Tethys (1,062 kilometers, 660 miles across) floats before the massive, golden-hued globe of Saturn in this natural color view. The thin, dark line of the rings curves around the horizon at top.
Visible on Tethys are the craters Odysseus (top) and Melanthius (bottom). The view looks toward the anti-Saturn side of Tethys.
Images taken using red, green and blue spectral filters were combined to create this color view. Tethys is apparently darker than Saturn at these wavelenths. The edge of the planet appears fuzzy, which may indicate that we are seeing haze layers that are separated from the main cloud deck.
The images were acquired by the Cassini spacecraft narrow-angle camera on Dec. 3, 2005, at a distance of approximately 2.5 million kilometers (1.6 million miles) from Saturn. The image scale is 15 kilometers (9 miles) per pixel on Saturn and 13 kilometers (8 miles) per pixel on Tethys.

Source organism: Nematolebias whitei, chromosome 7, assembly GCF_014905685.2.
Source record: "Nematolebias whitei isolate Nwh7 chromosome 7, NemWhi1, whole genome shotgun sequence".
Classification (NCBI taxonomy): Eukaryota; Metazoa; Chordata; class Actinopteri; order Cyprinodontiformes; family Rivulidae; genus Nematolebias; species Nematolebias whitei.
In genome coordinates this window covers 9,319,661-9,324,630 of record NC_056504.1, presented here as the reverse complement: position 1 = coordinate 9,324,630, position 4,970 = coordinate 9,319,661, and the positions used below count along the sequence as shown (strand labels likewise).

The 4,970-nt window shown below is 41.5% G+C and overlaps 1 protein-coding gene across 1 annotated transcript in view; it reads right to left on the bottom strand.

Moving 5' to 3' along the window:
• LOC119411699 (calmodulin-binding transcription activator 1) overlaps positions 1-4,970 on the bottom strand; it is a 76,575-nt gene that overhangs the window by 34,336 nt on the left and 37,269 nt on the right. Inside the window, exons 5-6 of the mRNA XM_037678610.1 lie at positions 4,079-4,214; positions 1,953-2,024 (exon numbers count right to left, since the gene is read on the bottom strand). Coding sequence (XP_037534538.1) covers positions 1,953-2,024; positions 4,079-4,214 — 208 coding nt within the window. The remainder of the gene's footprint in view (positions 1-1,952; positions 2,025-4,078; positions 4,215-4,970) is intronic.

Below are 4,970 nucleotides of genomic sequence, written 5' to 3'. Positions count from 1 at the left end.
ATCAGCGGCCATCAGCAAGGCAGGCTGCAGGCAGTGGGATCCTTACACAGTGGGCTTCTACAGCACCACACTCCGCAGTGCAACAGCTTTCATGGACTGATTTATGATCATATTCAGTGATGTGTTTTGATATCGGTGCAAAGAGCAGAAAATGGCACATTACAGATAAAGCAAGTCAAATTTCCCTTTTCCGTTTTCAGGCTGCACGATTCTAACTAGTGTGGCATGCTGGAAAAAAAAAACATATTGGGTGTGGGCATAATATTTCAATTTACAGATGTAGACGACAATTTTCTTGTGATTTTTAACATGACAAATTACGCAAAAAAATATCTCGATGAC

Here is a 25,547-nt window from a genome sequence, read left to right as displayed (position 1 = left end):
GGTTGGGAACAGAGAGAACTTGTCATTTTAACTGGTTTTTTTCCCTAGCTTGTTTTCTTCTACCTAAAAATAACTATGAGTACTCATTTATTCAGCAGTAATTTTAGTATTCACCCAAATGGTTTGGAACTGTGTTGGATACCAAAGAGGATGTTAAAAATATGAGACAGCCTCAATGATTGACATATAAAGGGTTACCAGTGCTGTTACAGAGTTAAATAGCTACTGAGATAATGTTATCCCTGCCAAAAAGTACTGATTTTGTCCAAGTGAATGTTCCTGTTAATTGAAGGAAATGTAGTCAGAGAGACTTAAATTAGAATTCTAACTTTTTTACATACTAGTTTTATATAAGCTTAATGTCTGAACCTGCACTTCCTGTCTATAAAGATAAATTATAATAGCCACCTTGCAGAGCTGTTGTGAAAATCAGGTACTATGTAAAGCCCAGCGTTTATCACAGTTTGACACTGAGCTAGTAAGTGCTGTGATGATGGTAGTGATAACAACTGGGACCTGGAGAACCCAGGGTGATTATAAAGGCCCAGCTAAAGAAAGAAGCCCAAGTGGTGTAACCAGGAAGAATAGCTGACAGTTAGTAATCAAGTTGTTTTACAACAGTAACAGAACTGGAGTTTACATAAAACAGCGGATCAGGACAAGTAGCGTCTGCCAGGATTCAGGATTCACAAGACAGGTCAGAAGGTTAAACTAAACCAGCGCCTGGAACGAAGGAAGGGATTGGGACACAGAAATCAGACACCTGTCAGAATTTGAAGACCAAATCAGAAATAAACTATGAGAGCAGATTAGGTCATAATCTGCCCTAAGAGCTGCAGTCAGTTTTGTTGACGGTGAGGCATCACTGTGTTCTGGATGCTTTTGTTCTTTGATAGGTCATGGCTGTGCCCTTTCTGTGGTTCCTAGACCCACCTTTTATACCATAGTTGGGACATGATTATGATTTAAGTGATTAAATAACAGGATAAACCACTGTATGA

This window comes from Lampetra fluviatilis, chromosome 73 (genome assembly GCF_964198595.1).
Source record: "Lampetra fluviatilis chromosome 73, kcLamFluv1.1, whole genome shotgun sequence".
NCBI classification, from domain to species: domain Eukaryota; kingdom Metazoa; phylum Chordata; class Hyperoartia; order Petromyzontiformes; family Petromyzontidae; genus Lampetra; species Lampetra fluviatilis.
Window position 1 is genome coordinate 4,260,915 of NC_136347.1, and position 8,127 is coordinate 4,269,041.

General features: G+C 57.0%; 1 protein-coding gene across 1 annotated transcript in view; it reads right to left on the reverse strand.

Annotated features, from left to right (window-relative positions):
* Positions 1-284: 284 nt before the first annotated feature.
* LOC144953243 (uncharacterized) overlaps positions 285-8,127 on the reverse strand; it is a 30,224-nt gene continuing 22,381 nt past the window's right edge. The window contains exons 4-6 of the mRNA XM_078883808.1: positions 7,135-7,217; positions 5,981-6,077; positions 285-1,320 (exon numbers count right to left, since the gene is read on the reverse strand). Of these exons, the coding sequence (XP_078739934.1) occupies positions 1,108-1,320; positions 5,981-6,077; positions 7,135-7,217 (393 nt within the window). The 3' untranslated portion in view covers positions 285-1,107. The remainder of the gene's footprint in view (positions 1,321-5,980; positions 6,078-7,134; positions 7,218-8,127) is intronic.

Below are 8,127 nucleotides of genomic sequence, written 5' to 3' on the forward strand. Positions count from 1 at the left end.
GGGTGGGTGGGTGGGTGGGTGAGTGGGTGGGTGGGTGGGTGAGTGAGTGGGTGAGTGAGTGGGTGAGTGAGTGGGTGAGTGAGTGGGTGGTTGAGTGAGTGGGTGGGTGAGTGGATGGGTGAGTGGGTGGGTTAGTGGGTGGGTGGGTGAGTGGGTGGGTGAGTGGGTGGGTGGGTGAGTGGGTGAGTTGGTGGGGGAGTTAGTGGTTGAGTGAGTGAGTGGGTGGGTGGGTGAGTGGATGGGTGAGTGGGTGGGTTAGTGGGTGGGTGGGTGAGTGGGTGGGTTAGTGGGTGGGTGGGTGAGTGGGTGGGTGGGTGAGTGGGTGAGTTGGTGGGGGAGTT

The Cassini-Huygens mission is a cooperative project of NASA, the European Space Agency and the Italian Space Agency. The Jet Propulsion Laboratory, a division of the California Institute of Technology in Pasadena, manages the Cassini-Huygens mission for NASA's Science Mission Directorate, Washington, D.C. The imaging team consists of scientists from the US, England, France, and Germany. The imaging operations center and team lead (Dr. C. Porco) are based at the Space Science Institute in Boulder, Colo.